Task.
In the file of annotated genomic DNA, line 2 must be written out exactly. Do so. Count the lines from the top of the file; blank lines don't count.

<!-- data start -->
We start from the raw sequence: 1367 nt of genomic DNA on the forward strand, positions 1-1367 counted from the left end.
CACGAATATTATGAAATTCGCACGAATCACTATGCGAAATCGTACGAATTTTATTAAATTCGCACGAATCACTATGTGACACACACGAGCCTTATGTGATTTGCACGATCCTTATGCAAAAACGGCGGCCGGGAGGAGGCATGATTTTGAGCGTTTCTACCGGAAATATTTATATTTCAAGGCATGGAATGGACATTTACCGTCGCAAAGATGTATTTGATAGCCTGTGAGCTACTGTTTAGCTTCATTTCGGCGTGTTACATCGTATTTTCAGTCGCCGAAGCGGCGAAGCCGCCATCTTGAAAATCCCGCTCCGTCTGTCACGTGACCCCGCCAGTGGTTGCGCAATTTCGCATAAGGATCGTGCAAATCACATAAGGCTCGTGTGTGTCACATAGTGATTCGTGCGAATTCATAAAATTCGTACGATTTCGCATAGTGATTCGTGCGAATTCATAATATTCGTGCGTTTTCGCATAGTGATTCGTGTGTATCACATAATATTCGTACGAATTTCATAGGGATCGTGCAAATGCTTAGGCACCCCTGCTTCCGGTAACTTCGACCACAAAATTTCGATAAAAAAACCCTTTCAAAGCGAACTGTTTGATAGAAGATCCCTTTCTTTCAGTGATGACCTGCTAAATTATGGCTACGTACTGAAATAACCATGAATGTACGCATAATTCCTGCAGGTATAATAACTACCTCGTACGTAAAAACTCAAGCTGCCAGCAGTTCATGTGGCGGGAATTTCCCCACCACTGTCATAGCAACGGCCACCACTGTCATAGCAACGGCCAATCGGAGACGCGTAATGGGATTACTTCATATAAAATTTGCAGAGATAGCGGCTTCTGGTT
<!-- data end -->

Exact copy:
CACGAATATTATGAAATTCGCACGAATCACTATGCGAAATCGTACGAATTTTATTAAATTCGCACGAATCACTATGTGACACACACGAGCCTTATGTGATTTGCACGATCCTTATGCAAAAACGGCGGCCGGGAGGAGGCATGATTTTGAGCGTTTCTACCGGAAATATTTATATTTCAAGGCATGGAATGGACATTTACCGTCGCAAAGATGTATTTGATAGCCTGTGAGCTACTGTTTAGCTTCATTTCGGCGTGTTACATCGTATTTTCAGTCGCCGAAGCGGCGAAGCCGCCATCTTGAAAATCCCGCTCCGTCTGTCACGTGACCCCGCCAGTGGTTGCGCAATTTCGCATAAGGATCGTGCAAATCACATAAGGCTCGTGTGTGTCACATAGTGATTCGTGCGAATTCATAAAATTCGTACGATTTCGCATAGTGATTCGTGCGAATTCATAATATTCGTGCGTTTTCGCATAGTGATTCGTGTGTATCACATAATATTCGTACGAATTTCATAGGGATCGTGCAAATGCTTAGGCACCCCTGCTTCCGGTAACTTCGACCACAAAATTTCGATAAAAAAACCCTTTCAAAGCGAACTGTTTGATAGAAGATCCCTTTCTTTCAGTGATGACCTGCTAAATTATGGCTACGTACTGAAATAACCATGAATGTACGCATAATTCCTGCAGGTATAATAACTACCTCGTACGTAAAAACTCAAGCTGCCAGCAGTTCATGTGGCGGGAATTTCCCCACCACTGTCATAGCAACGGCCACCACTGTCATAGCAACGGCCAATCGGAGACGCGTAATGGGATTACTTCATATAAAATTTGCAGAGATAGCGGCTTCTGGTT